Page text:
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Xantech, Linear Ready To Join Aton In Offering DIGI-5 System

The DIGI-5 multi-room-audio platform, developed by Linear’s home technology group, is on track for year-end shipment by Linear-owned Xantech and for late-January shipment under the Linear brand, said Bob Holland, the group’s DIGI-5 program manager.

Shipments of the Xantech and Linear systems will follow August shipments of a DIGI-5 system by Aton, a division of Linear-owned Elan.

The DIGI-5 platform, announced at 2007’s CEDIA Expo, is the lowest-cost platform for multi-room delivery of music in digital form over low-cost CAT-5 cable, Linear contends. Digital transmission eliminates signal losses, noise and other audio-degrading effects that hamper analog-signal transmission over whole-house wiring, Linear said.

To distribute audio, DIGI-5 sends balanced, differential audio signals from a central Digital Audio Hub located in a central equipment rack or in a structured-wiring enclosure. The signals, along with 24-volt power and two-way control signals, travel over CAT-5 cable to in-wall single-gang amplified keypads, which are rated at 2×30 watts into 8 ohms and drive in-wall, in-ceiling or in-room speakers.

Aton offers a system based on an equipment-rack hub. Linear plans a structured-wiring version, and Xantech will offer both versions. Components from the three brands will interoperate, but the brands have the flexibility to develop their own user interfaces.

The new systems will be priced in line with the Aton system, which is promoted as creating a high-performance four-source, four-zone multi-room-audio systems for about $2,000, including ATON Storm series architectural speakers but excluding source components and installation costs. All systems are expandable to 28 zones.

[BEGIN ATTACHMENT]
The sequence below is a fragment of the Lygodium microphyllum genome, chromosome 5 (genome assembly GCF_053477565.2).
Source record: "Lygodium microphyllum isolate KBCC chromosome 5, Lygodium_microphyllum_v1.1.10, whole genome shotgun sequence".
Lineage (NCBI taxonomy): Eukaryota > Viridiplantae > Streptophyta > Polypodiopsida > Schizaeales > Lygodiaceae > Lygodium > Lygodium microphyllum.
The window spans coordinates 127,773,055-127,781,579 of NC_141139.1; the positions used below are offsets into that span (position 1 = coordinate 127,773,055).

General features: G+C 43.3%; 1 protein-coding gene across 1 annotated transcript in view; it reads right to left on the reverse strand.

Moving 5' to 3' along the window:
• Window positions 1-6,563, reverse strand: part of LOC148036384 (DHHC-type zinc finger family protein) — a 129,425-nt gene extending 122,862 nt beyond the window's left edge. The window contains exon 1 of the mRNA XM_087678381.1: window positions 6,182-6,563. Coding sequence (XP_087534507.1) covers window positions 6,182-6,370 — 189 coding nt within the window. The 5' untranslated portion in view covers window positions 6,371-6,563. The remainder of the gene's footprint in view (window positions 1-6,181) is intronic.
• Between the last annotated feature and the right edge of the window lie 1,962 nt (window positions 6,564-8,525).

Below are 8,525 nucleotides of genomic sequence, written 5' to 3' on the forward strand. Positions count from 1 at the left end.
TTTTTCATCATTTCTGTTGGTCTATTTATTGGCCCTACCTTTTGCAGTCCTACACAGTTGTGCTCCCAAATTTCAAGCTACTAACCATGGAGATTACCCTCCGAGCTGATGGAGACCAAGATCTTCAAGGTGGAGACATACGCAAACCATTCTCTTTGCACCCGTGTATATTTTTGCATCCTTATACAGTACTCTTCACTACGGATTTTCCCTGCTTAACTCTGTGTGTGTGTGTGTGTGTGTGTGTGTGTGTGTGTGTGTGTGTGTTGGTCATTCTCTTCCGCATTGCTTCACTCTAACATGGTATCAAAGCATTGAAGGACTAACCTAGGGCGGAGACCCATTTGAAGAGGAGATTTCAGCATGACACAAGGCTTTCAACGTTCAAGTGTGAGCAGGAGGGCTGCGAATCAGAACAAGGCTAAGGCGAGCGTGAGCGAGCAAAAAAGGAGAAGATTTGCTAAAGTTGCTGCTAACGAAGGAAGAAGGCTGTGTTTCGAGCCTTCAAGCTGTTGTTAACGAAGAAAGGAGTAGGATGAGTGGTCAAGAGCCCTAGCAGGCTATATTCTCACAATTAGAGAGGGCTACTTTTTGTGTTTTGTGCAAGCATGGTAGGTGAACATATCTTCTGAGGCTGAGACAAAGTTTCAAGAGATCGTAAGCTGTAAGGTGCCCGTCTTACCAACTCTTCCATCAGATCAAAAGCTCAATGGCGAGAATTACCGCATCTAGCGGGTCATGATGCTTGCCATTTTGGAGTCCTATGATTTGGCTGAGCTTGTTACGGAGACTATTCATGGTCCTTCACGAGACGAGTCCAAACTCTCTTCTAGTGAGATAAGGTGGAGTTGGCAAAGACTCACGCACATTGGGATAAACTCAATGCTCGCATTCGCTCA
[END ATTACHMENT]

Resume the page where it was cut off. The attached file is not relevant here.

DIGI-5 will expand the market because of the performance it achieves at an entry-level price and because of the combined marketing clout and market share of the Linear companies promoting the platform, the company contends.

DIGI-5 hardware prices are about 6 percent higher than competing analog systems that use amplified in-wall keypads but lack digital distribution’s benefits, said Holland. And they’re far less expensive than other digital-transmission systems for a variety of reasons, he said. For example, he said, plug-and-play compatibility makes it unnecessary to program keypads, as is the case with other digital-transmission systems. In addition, consumers can use any off-the-shelf universal or learning remote to control source functions from a remote room. Consumers aim the remote at the keypad’s embedded IR receiver or at a connected external IR receiver. The in-wall keypad itself lack source controls but features source selection, zone and system on/off, zone mute, zone volume, zone bass and treble, zone loudness EQ and left-right zone balance.

Unlike other digital systems, Holland contended DIGI-5 is “the only system that is end-to-end digital,” pointing out in a whitepaper that two of the hub’s four source inputs are digital only, switching between coaxial and optical. Two other source inputs switch among analog, coaxial digital and optical digital.